Isn't it funny how at the begining, I was happy with just a single sub and a amp with coaxial speakers, just to improve on the standard factory tape deck. Then I moved on to a extra sub and a extra amp then some splits for the front, only a month a go. Only yesterday I went back to the audio shop and spent $399 on a set of pioneer splits ( think they are called the bullet splits) to improve on the front staging of sound. It's like a virus (bug) that you can't get rid of. You just seem to want more and more of the audio medicine to get rid of the bug LOL


Certainly is a bug, i have a systemt hat most would be pretty happy with and i can see HEAPS of room for improvement.

When i startde i had 50rms per side to my fronts and thought it was a huge improvement over the headunit (which i guess it was) now i have 350rms per side and get the amps up to clipping before the speakers reach their limit, would love 600rms per side.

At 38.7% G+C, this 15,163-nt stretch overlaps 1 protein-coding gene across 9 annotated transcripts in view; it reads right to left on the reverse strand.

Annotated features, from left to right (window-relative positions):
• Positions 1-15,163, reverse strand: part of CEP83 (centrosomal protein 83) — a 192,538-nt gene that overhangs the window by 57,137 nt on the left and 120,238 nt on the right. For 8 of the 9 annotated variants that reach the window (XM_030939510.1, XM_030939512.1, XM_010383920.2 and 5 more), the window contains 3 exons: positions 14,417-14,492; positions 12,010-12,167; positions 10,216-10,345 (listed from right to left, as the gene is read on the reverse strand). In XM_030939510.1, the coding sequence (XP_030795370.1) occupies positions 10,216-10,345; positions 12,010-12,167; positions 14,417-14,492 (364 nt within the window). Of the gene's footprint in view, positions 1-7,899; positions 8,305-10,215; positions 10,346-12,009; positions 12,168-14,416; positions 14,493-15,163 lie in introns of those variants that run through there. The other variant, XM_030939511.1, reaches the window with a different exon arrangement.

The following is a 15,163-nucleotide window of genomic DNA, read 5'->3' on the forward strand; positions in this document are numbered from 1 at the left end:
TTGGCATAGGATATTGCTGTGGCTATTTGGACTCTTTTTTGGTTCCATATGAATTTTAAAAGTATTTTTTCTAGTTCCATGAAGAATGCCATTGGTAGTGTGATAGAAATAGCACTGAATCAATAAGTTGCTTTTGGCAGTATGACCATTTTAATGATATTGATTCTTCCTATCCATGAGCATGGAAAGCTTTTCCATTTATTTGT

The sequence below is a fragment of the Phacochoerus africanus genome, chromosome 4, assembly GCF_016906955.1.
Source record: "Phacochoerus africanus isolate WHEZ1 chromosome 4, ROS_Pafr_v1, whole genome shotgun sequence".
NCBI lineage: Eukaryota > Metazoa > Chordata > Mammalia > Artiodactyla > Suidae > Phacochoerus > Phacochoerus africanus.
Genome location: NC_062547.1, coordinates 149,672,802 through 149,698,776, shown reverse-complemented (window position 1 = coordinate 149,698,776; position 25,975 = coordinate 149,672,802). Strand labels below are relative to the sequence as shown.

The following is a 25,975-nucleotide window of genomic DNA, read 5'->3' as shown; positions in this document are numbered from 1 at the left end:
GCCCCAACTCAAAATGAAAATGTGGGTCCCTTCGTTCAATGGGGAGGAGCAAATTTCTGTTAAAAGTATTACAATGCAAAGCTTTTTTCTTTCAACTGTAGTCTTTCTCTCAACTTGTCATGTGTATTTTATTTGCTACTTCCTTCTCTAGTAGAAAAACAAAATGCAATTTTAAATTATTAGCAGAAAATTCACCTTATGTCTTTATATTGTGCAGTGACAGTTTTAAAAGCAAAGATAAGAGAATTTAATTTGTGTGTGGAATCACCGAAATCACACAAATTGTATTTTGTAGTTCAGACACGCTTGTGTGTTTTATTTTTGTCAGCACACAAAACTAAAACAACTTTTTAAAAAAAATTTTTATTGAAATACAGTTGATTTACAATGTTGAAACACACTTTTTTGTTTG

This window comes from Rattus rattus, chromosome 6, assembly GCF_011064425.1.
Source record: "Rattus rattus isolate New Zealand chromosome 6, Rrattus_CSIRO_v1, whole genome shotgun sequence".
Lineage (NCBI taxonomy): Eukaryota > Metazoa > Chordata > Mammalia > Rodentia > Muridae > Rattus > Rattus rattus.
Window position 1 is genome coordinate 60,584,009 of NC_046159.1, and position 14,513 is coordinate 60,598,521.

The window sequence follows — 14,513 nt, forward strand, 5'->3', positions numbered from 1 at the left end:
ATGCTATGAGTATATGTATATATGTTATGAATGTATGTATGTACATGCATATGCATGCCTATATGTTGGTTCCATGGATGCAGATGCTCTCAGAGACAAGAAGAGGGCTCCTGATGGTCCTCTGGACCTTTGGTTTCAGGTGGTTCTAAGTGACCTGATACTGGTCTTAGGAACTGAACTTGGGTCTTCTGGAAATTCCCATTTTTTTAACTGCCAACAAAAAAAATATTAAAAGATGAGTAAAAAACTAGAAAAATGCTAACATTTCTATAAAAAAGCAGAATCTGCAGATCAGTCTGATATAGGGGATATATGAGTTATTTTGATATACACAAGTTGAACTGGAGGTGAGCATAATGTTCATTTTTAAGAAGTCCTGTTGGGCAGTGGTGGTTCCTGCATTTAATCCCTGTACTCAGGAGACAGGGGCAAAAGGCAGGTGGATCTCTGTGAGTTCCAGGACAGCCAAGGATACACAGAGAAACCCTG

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Posted: Fri Mar 04, 2005 6:30 pm 
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pyroay wrote:
EFMumford wrote:

Certainly is a bug, i have a systemt hat most would be pretty happy with and i can see HEAPS of room for improvement.

When i startde i had 50rms per side to my fronts and thought it was a huge improvement over the headunit (which i guess it was) now i have 350rms per side and get the amps up to clipping before the speakers reach their limit, would love 600rms per side.



Omg!!! 350 rms per side, how's your ears? lol. What set up are you running?

 

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Posted: Mon Mar 07, 2005 8:04 am 
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Actually come to think of it it's 400rms per side.

50rms to Morel Supremo tweeters - active
350rms per side (Phoenix Gold QX2350 bridged) to focal utopia 4" midrange and 6.5" midbass (in sealed fibreglass enclosures)

Then approx 1000rms to DVC 15" sub from an Earthquake digital amp